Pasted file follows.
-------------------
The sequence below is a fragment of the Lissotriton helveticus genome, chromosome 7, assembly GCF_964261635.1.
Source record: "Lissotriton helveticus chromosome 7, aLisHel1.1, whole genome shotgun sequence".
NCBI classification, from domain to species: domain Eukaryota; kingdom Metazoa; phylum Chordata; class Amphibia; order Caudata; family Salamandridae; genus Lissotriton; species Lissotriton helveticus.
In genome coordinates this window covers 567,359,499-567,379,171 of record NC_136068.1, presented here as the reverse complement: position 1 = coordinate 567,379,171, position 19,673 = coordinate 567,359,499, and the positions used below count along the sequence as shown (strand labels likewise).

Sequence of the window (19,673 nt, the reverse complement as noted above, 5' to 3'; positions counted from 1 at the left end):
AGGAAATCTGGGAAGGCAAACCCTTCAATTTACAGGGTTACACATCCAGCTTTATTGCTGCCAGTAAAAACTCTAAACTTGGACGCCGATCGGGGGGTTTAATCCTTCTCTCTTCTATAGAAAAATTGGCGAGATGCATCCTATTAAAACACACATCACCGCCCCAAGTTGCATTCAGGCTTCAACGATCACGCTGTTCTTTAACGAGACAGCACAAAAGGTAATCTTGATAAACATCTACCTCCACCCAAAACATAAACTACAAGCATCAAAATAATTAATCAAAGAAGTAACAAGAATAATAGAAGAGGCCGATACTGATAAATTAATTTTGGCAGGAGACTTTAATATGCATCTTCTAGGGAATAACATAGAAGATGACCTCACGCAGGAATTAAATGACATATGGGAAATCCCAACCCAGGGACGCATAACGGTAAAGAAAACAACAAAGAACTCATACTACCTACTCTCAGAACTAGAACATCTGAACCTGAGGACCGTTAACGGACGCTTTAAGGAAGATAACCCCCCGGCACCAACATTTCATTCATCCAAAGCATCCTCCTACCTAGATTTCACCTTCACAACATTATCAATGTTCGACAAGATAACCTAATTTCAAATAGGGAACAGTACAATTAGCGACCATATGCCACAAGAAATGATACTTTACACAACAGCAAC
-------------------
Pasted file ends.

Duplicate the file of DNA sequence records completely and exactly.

The sequence below is a fragment of the Lissotriton helveticus genome, chromosome 7, assembly GCF_964261635.1.
Source record: "Lissotriton helveticus chromosome 7, aLisHel1.1, whole genome shotgun sequence".
NCBI classification, from domain to species: domain Eukaryota; kingdom Metazoa; phylum Chordata; class Amphibia; order Caudata; family Salamandridae; genus Lissotriton; species Lissotriton helveticus.
In genome coordinates this window covers 567,359,499-567,379,171 of record NC_136068.1, presented here as the reverse complement: position 1 = coordinate 567,379,171, position 19,673 = coordinate 567,359,499, and the positions used below count along the sequence as shown (strand labels likewise).

Sequence of the window (19,673 nt, the reverse complement as noted above, 5' to 3'; positions counted from 1 at the left end):
AGGAAATCTGGGAAGGCAAACCCTTCAATTTACAGGGTTACACATCCAGCTTTATTGCTGCCAGTAAAAACTCTAAACTTGGACGCCGATCGGGGGGTTTAATCCTTCTCTCTTCTATAGAAAAATTGGCGAGATGCATCCTATTAAAACACACATCACCGCCCCAAGTTGCATTCAGGCTTCAACGATCACGCTGTTCTTTAACGAGACAGCACAAAAGGTAATCTTGATAAACATCTACCTCCACCCAAAACATAAACTACAAGCATCAAAATAATTAATCAAAGAAGTAACAAGAATAATAGAAGAGGCCGATACTGATAAATTAATTTTGGCAGGAGACTTTAATATGCATCTTCTAGGGAATAACATAGAAGATGACCTCACGCAGGAATTAAATGACATATGGGAAATCCCAACCCAGGGACGCATAACGGTAAAGAAAACAACAAAGAACTCATACTACCTACTCTCAGAACTAGAACATCTGAACCTGAGGACCGTTAACGGACGCTTTAAGGAAGATAACCCCCCGGCACCAACATTTCATTCATCCAAAGCATCCTCCTACCTAGATTTCACCTTCACAACATTATCAATGTTCGACAAGATAACCTAATTTCAAATAGGGAACAGTACAATTAGCGACCATATGCCACAAGAAATGATACTTTACACAACAGCAAC